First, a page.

March 26, 2018

For almost two decades, IJ has led the fight to end policing for profit, the troubling trend in which law enforcement uses citizens as ATMs. A recent case fighting this injustice expands on our work to end civil forfeiture and government’s ability to pad its budgets using excessive fines and fees. In California’s Coachella Valley, a little-known for-profit policing tactic can turn minor infractions—like a $225 ticket for having chickens in a suburban backyard—into a nearly $6,000 bill from a private, for-profit law firm.

Welcome to the world of “prosecution fees,” where cities outsource their code enforcement to a private law firm. In California, the law firm’s business model is straightforward: Hire us to be your city’s prosecutor and we will bill property owners for every second spent prosecuting cases at private firm rates—sometimes costing thousands more than the original fine. This unconstitutional scheme has turned otherwise minor infractions into big business for both Indio, California, and the law firm, at the expense of homeowners’ due process rights.

Ramona Morales is a 79-year-old property owner who found herself inside the “prosecution fees” system.

Ramona is a housekeeper and retired Avon makeup saleswoman. Having learned about property investment from her housekeeping clients, Ramona saved for years to purchase multiple small properties. She refurbished many of those properties herself with the help of family and friends. And she eventually sold some properties to longtime tenants at discounted prices.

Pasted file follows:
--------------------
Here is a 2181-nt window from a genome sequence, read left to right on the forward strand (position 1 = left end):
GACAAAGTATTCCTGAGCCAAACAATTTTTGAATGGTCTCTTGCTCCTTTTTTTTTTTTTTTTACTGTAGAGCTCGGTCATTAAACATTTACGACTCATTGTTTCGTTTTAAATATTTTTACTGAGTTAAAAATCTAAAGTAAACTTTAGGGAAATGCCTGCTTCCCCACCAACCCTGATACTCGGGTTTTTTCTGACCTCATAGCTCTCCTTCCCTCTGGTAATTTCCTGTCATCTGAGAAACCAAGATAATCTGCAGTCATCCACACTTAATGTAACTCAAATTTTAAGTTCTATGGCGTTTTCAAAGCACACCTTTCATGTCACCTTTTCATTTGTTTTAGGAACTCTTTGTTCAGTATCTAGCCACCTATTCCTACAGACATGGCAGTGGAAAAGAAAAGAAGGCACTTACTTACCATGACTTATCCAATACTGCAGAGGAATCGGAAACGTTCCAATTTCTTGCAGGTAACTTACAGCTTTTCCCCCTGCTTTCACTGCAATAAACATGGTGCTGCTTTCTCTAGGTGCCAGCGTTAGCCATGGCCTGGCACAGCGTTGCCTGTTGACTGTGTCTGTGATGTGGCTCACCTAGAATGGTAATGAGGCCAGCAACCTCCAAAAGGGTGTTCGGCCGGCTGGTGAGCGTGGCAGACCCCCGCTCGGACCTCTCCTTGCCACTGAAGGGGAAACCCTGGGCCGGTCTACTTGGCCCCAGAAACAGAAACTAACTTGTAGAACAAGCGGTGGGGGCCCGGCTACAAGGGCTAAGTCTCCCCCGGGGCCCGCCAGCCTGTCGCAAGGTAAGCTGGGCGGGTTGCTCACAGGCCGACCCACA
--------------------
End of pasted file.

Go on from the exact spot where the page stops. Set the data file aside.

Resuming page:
In 2015, Ramona received two warnings, a criminal citation, and even an arrest warrant, each saying that a tenant of hers was illegally keeping chickens. Overkill for a few chickens, but it appeared easy enough to resolve. Ramona made sure that the tenant complied by removing the chickens and then went to court to pay the citation. In court, she pleaded guilty and explained to the judge that the chickens had been removed. She paid the $225 in fines, fees and costs, believing the matter was over.

But nearly a year later, Ramona received a bill from Silver & Wright LLP, the law firm employed by Indio. The letter explained that the city was entitled to recoup all costs for the criminal prosecution and that those costs included the hourly rates billed by Silver & Wright. It requested that Ramona send a cashier’s check of over $3,000 made out to Silver & Wright.

None of this sounded right to Ramona. After all, she had already paid her fines. She decided to appeal the bill, but lost. Again, Ramona was billed nearly $3,000—this time for the supposed cost of preparing for the appeal.

She was able to get a cash loan from her son, a U.S. Marine, to pay the fees. Yet she was left bewildered. That is, until a local newspaper investigation revealed that Ramona was not alone. In November 2017, the Desert Sun reported that many others had been put through the same prosecution fees scheme by the cities of Indio and Coachella.

That is when IJ got involved. As part of IJ’s national campaign to fight for-profit policing, we teamed up with Ramona to file a class action lawsuit to shut down this unconstitutional prosecution fees system and return the money paid by Ramona and others in her situation. Both federal and California courts have already made it clear that it is illegal for prosecutors to have a direct financial interest in the cases they bring. That is why IJ will keep fighting until we end this type of policing for profit in California and elsewhere.

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